American Purple Top Rutabaga Seeds

Heirloom

#0241
This packet sows up to 80 feet.
Availability: In Stock
Rutabaga, or swede, as the British call it, is a 4"-6" long root vegetable with a sweet, mellow flavor. Mash just like potatoes, add chunks to soups and stews, or bake in savory or sweet casseroles. Even the tops are edible and make tasty sauteéd greens. Rutabagas develop the best flavor when harvested during cool weather, making an ideal fall crop in most places. A great winter storage crop.
$1.79 2 grams

Botanical Name: Brassica napus (Napobrassica group)

Days to Maturity: 80–120 days

Family: Brassicaceae

Native: Unknown

Hardiness: Frost-tolerant biennial

Plant Dimensions: Leafy tops grow 16"–20" tall and wide.

Variety Information: Best harvested at 4"–6" diameter; root is yellowish with purple shoulders.

When to Sow Outside: RECOMMENDED. Cold Climates: 4 to 6 weeks before your average last frost date, as soon as soil can be worked for early summer harvest, or 3 to 4 months before your first fall frost date for fall harvest. Mild Climates: Sow in fall for late winter for spring harvest. Optimal soil temperature for germination is 60°–80°F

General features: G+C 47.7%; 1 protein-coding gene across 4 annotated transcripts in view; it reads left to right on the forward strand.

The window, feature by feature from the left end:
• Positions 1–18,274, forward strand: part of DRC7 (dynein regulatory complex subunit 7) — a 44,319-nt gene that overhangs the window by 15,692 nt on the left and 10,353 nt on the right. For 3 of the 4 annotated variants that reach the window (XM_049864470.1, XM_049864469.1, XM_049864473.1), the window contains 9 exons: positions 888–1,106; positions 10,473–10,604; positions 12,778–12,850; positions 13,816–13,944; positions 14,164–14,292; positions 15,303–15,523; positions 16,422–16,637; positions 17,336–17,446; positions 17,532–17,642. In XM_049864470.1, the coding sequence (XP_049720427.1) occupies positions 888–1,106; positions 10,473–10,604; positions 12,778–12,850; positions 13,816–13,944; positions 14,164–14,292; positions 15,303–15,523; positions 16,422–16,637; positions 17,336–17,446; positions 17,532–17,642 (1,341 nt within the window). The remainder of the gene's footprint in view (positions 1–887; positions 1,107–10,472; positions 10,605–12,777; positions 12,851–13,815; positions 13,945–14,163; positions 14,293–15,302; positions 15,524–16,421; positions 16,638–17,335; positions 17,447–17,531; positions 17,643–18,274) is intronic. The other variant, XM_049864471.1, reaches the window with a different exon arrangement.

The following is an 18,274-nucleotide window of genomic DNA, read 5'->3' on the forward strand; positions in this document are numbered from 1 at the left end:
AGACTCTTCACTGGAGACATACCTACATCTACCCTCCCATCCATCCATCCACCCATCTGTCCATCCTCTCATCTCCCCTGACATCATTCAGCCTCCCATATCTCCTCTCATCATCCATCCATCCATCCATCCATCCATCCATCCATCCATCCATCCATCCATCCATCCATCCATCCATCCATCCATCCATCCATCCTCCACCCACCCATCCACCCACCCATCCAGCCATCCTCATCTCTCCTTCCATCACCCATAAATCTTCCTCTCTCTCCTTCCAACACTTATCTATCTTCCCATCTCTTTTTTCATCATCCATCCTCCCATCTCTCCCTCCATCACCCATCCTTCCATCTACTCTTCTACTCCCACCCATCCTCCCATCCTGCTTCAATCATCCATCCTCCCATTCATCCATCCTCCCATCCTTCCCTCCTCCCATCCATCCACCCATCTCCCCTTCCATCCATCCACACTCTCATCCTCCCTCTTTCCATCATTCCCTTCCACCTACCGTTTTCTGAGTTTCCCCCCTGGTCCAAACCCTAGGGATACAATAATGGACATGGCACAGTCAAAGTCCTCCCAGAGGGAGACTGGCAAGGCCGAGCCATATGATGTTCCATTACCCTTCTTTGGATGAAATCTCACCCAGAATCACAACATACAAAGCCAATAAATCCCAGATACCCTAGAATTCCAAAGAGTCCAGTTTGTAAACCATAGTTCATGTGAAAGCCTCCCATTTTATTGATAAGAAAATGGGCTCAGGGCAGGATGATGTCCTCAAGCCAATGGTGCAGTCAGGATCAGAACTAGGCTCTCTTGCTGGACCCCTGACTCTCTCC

When to Start Inside: Not recommended; root crops do not transplant well.

Days to Emerge: 7–14 days

Seed Depth: ¼"

Seed Spacing: A group of 3 seeds every 6"

Row Spacing: 18"–24"

Thinning: When 4" tall, thin to 1 every 6"

Harvesting: Harvest in early summer before consistently high temperatures start or in fall after a few light frosts. Do not allow roots to freeze. The foliage may also be harvested for greens. Harvest only about 25% of the plant's leaves at a time so as not to affect the plant's ability to produce large roots.

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American Purple Top Rutabaga Seeds Reviews

1 review
Rutabaga seeds
Review star icon Review star icon Review star icon Review star icon Review star icon Jan 29, 2020
I planted these seeds in late August 2019, even though we had extreme heat, even for Houston, in September, several days over 100, the seeds germinated very well. The plants serviced and I had a bumper crop of rutabagas in late November. In fact I still have not harvested all the plants. My first time to plant rutabagas, will not be the last.
Roy Duff

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